John Mayall electric piano, guitar harp, vocals
Peter Ward drums
Ray Cummings electric guitar (Framus), piano
Roger Woodburn acoustic (Gut String) guitar
Ricky Blears double bass
John Hamer drums
In 1956 John Mayall OBE (b. Wednesday, November 29, 1933, Macclesfield, Cheshire, UK) formed Art School band The Powerhouse Four with college fellow Peter Ward on drums, plus other local musicians, who sometimes included Ray Cummings on electric guitar (Framus), piano, Roger Woodburn on acoustic (Gut String) guitar (b. Roger Woodburn) and Ricky Blears double bass (b. Richard Blears). Sometimes the group had John Hamer on drums.
Mayall learnt piano and guitar in his teens, but never thought of a musical career. When he was 13 in 1956 he went to Junior Art School in Manchester, doing a two year course, where they taught him a minimum of English, Maths, Geography and history, with the rest being art. When he left the school, he went to work in a department store doing window display work. He worked his way up into the drawing office.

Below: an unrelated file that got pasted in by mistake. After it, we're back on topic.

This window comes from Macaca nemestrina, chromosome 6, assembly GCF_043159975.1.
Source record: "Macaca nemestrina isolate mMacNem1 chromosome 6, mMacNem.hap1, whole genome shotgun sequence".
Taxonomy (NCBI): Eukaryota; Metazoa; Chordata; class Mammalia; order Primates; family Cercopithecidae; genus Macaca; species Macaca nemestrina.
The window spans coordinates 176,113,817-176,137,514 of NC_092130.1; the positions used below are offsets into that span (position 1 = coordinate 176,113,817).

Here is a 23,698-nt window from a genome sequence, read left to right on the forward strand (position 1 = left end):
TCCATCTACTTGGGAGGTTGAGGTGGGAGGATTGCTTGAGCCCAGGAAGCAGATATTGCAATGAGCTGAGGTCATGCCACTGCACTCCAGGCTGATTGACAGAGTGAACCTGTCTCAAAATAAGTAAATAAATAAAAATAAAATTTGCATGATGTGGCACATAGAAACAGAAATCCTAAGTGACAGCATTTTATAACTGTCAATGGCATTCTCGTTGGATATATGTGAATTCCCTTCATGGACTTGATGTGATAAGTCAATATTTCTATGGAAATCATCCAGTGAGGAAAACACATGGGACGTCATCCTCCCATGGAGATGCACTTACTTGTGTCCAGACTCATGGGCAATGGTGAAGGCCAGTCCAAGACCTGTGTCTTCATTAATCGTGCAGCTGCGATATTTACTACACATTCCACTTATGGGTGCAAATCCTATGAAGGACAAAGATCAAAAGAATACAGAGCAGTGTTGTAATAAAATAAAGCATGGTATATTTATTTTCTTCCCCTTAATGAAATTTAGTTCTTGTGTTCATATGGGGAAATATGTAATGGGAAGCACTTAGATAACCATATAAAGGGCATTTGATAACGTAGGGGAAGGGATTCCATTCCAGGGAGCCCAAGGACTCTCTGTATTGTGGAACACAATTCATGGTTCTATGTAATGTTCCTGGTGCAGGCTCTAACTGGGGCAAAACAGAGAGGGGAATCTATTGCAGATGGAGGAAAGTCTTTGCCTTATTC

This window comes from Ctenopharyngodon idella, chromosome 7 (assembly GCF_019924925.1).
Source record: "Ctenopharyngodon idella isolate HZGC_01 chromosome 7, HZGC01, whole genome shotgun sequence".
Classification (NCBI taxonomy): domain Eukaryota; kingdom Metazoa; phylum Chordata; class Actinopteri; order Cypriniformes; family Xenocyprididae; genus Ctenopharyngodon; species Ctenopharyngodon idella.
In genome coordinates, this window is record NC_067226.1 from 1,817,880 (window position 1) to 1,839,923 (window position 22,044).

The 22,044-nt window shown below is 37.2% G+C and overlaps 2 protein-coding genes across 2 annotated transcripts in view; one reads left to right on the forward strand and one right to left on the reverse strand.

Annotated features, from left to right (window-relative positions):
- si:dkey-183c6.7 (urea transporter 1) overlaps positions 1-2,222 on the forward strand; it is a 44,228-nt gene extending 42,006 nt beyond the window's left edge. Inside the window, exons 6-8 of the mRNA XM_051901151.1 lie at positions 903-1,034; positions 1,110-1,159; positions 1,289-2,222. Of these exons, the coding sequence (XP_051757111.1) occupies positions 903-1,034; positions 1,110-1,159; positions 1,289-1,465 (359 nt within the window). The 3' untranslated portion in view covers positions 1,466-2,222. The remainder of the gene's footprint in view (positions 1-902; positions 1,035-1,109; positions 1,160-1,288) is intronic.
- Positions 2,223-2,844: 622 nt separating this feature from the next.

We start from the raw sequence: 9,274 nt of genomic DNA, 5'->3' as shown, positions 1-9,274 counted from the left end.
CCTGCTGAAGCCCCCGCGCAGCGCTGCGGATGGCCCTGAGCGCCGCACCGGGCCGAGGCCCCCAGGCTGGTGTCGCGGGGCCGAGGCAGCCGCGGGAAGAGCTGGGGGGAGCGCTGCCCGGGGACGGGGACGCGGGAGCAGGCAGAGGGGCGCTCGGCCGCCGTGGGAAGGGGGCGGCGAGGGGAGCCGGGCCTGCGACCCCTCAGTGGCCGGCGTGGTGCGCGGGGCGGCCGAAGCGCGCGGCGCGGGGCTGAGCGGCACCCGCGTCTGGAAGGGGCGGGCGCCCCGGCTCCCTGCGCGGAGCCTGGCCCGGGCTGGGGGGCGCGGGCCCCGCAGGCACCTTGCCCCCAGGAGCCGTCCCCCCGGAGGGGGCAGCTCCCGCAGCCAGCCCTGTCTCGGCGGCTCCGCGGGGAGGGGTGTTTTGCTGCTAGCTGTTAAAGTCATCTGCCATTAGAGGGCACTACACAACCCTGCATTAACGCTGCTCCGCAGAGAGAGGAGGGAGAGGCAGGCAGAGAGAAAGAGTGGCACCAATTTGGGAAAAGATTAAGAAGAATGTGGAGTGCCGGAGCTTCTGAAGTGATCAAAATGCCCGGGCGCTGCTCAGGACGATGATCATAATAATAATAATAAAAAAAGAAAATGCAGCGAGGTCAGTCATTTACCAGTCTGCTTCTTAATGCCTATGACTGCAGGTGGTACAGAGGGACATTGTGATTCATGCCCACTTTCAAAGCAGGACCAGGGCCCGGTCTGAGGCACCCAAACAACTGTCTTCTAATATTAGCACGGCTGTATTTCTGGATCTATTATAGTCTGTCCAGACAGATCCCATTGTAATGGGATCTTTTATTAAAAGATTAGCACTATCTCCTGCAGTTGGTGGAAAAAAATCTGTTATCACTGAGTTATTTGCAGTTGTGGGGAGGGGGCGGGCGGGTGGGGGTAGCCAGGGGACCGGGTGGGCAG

Mayall stayed their for two years, before he was conscripted into the army, to do his National Service. After two years in the army, including some time spent in Korea he decided to resume his studies and went to The Regional College of Art in Manchester, which he stayed for the required four years, 1955 to 1959. It was while she was here, that Mayall led The Powerhouse Four. He then got a job in an art studio attached to an advertising agency.
The band played all the local dances. Mayall would later join The Blues Syndicate in 1962 and then Alexis Korner (b. Alexis Andrew Nicholas Koerner, Thursday, April 19, 1928, Paris, France. d. Sunday, January 1, 1984, Westminster, South West London, UK), persuaded Mayall to opt for a full-time musical career and to move to London, where Korner introduced him to many other musicians and where 29 year-old Mayall formed John Mayall's Bluesbreakers in January 1963, Korner helped him to find gigs and musicians. Peter Ward was also later to join John Mayall's Bluesbreakers in July 1963.
John H. Warburg
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